Pol Pot May Never See Tribunal on Genocide

By Ehrlich, Richard S. | The Washington Times (Washington, DC), June 24, 1997 | Go to article overview

Pol Pot May Never See Tribunal on Genocide


Ehrlich, Richard S., The Washington Times (Washington, DC)


PHNOM PENH, Cambodia - Authorities in Cambodia and the West raised doubts yesterday about whether Pol Pot will ever stand trial for his murderous rule as head of the Khmer Rouge.

One of this country's two prime ministers cautioned that Pol Pot's former allies may not let him leave the jungle alive, while a Canadian official questioned whether Ottawa could accommodate a U.S. request that it help bring the Khmer Rouge leader to justice.

If an international tribunal is created, a U.N. human rights official said in Phnom Penh, efforts will be made to try hundreds of Khmer Rouge leaders in addition to Pol Pot.

Prince Norodom Ranariddh, who shares the prime minister's office with Hun Sen, said he feared Pol Pot would be killed before he could be brought to trial. He said Pol Pot's former allies both inside and outside Cambodia fear being implicated if a U.S.-led effort to bring the Marxist strongman before an international tribunal succeeds.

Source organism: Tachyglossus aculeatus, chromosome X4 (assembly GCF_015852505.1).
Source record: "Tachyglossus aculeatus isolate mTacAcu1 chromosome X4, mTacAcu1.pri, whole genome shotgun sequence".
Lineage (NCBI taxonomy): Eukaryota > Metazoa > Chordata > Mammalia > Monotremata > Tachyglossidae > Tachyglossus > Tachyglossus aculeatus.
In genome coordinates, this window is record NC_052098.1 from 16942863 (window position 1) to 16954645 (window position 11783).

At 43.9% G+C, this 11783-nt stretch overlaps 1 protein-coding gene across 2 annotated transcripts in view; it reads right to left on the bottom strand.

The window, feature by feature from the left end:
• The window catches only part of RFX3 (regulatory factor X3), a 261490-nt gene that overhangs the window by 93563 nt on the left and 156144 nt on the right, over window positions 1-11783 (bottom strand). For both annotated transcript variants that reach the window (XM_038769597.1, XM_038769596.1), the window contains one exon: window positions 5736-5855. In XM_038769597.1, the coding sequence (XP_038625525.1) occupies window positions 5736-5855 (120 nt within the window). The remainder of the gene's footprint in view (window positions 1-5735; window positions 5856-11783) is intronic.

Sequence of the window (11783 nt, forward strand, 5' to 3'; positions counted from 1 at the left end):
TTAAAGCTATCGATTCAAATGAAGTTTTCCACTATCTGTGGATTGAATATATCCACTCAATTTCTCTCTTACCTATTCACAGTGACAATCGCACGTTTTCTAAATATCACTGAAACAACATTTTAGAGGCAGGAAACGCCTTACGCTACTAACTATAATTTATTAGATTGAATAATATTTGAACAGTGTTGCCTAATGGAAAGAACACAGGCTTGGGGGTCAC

"It appears to me that some Cambodians and maybe some countries are not really willing to see Pol Pot alive and brought to justice," the prince told reporters near Kompong Speu, 30 miles south of Phnom Penh.

Pol Pot, 69, is in the custody of mutinous guerrillas at the Khmer Rouge's northern jungle stronghold in Anlong Veng, according to Gen. Nhek Bunchhay, the government's chief negotiator with the Khmer Rouge.

Former allies of Pol Pot include China and Thailand, which backed him during his guerrilla war against the Vietnam-installed regime that toppled him in 1979. Hun Sen was a Khmer Rouge cadre until 1977.

Prince Ranariddh and Hun Sen over the weekend petitioned the United Nations to create an international tribunal to try Khmer Rouge criminals for the Marxist-inspired policies that led to the deaths of as many as 2 million Cambodians during Pol Pot's 1975-79 rule.

But that requires approval from the U.N. Security Council, where China has veto power.

Brad Adams, chief of the legal unit of the U.N. Commissioner for Human Rights, said in Phnom Penh that if an international tribunal were created, efforts would be made to bring hundreds of top Khmer Rouge leaders to justice.

"Any tribunal should not focus only on the person Pol Pot," he said. The number of top Khmer Rouge officials who must be indicted "would have to be more than 100" for justice to be served.

"There are millions of victims and their families. All of them have the right to bring to trial anyone allegedly involved," Mr. Adams said.

In New York, U.N. spokesman Fred Eckhard said the United Nations' chief legal adviser, Hans Corell, was looking at how the organization could accommodate Cambodia's request that it establish an international court. …

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